This has been a winter most fair. I knew I was signing a contract for winter misery when I moved here. I knew winter driving would be a nightmare, I knew I could become isolated. But it’s the now march. With only a tiny memory of snow smeared in the darkest patches of the turning circle. Our property is otherwise completely snow-free. I believe we only had about 4-5 serious snow storms, only one of which I actually felt fear while driving. We came out lucky compared to last year. So it looks like I have a head start on my garden planning by a whole month!
This month is a major month for work, and with a lot of plans made over the winter, I’ve got a LOT of work to do! On one of my fairest days of February, I rolled up my sleeves and started throwing stumps around into a pattern that solidified the flow of a visitor’s promenade through the Rhododendron Forest. Yes, this was one of my earliest fantasies, back when I was still nail-biting and trying to sell my last house so we could sneak in and grab this one before it sold.
So, let’s go for a stroll together through my forest, and I’ll tell you all about it. You won’t see a damn thing but my majestic stumps laying around, but planning and sharing my vision is just one step in the process of Ginkgo Grove’s transformation!
Before I begin the tour, I will share with you the original history of this forest. It is entirely planted of white pine (Pinus strobus) and it was planted by the previous owners. The woman who lived here said she was pregnant when she planted all the saplings. They planted them as a wind break..a barrier.. just something interesting. There is something magical and risky about a monoculture, but that is why I am going to contribute to history by planting a beautiful place filled with color and diversity. I’m so fortunate to live in a zone where rhododendrons seem to thrive (heck, if you ever find yourself in annapolis valley in late may, I urge you to go to to the rhododendron gardens at the Kentville Research Station.
I wanted to siphon visitors into the entrance of the forest so they wouldn’t overlook it, so here, I laid a few piles of wood to demonstrate the need for some sort of gateway, or opening. The forest does not have a set flow, and there could potentially be an entrance everywhere. The only openings have been made from pines that fell or have been deemed a safety risk and have been cut down.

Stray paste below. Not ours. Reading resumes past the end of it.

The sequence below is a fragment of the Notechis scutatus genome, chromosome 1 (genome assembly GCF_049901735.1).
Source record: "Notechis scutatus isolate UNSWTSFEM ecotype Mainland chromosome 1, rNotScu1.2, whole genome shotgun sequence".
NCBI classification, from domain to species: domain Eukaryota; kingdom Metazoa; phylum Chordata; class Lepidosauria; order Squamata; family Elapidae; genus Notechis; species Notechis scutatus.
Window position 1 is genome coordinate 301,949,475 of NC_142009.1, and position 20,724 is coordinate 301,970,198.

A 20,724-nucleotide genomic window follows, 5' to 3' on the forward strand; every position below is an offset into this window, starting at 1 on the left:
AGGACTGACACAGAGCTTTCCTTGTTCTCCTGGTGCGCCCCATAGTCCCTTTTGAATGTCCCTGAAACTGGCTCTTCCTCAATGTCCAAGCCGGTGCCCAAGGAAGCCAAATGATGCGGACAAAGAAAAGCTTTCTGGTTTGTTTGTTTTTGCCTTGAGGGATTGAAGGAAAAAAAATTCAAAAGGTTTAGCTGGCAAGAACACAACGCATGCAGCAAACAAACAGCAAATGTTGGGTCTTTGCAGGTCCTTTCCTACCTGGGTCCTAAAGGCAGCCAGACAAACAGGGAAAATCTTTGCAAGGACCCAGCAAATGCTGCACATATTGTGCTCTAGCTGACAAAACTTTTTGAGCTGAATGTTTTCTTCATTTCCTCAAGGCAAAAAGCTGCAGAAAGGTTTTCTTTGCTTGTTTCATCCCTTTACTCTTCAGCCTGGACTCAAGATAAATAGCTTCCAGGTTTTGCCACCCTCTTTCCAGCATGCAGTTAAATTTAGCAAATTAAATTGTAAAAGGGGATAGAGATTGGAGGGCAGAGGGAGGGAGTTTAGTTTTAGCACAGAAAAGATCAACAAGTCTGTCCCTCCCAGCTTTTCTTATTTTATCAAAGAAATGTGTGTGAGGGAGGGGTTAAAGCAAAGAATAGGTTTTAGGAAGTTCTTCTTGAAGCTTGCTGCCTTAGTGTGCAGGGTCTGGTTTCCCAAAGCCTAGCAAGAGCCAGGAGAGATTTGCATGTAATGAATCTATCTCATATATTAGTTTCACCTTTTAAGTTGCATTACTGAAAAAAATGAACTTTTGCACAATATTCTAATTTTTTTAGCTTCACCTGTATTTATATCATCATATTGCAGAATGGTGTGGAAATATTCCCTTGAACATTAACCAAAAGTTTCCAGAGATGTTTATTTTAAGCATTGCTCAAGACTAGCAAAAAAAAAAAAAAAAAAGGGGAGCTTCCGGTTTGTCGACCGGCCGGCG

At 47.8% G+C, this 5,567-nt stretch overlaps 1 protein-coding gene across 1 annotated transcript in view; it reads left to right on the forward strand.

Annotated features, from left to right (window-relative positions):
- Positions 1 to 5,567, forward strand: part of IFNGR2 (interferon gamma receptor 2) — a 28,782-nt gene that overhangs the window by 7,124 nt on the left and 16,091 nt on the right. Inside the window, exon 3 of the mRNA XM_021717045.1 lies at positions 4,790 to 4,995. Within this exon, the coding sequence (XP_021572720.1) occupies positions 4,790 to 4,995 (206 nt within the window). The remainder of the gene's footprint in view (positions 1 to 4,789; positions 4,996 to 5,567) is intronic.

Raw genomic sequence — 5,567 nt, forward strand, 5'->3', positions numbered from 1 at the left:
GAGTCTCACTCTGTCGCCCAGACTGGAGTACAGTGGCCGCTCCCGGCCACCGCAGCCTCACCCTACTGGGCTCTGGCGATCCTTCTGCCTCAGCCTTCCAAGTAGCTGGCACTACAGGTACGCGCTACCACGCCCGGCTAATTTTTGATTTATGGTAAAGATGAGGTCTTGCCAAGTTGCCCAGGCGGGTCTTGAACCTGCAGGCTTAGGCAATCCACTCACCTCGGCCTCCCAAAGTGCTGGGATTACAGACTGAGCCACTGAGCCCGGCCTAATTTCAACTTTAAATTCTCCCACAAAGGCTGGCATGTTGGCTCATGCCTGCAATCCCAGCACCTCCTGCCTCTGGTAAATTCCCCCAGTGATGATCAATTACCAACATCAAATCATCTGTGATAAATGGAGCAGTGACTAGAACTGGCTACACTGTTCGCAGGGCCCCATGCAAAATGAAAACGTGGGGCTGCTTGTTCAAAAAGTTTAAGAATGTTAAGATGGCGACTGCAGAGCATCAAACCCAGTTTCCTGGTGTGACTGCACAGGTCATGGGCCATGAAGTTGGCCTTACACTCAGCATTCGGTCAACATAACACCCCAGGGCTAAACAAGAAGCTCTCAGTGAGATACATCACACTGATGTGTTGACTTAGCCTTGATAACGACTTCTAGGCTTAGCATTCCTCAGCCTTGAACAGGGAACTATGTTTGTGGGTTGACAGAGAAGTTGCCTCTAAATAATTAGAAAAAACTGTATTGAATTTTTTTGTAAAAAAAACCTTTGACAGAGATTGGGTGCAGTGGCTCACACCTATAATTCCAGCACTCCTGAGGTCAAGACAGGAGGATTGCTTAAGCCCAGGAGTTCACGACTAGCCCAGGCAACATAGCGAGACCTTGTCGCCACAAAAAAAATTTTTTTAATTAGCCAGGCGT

The path guides you through a short walk, until you veer slightly to the left and you will find my piece of art. Yes, my piece of art is a gorgeous pile of stumps. Someday, I will place a pagoda.. or something of interest that might tie it all together. I made this area an opening so there is room to wander, take a break and take it in.
Continuing on, you will find another opening at the back of the path, marked by a pair of stumps. This is our snowshoeing gateway. Beyond here, there is a vast potato field (oh thank you bounty of rejected potatoes!) but in the winter it becomes an open space where snowshoers, cross-country skiiers, and snowmobilers go to get their winter exercise. So we will leave this open.
And now you have hit the climax of the short walk. Or so, I am assuring you one day, it will be. As you can see, I’ve placed a bench—don’t sit on it! It’s only rotted wood and stumps, probably some nails in there, or at the very least, earwigs. From here, I am painting you an imaginative picture of what you will see. There is plenty of color here—Pieris, Rhododendrons, Azaleas, Hellebores, Serviceberry, Hydrangeas, Fothergilla, Witch Hazel, Heaths and Heathers… okay, that’s enough. You get the idea.
And finally, once you’ve taken it all in, you may exit by continuing onward. It’s not a very eventful exit, but to your left, you will hopefully one day see a mighty Staghorn cedar (Thujopsis dolobrata), and my actual, true tropical greenhouse, which right now, is just a little structure of steel ribs. I’m gonna do it right, and that means a lot of planning first. Maybe in 2-3 years time. Maybe it will be your exit through my tropical gift shop.
I hope you have enjoyed the tour. I know right now I am envisioning a rather anticlimactic group of tourists looking at me with an unimpressed expression. But this is part of the process of my blog. My blog is telling you a story from start to finish. The concept, the pre-work tour, and the finished project, and of course, the evolution of the garden. Sometimes I draw on paper. Sometimes I draw with stumps!
Next post will cover the zone 5 agenda for the 2nd half of March. Have a beautiful week!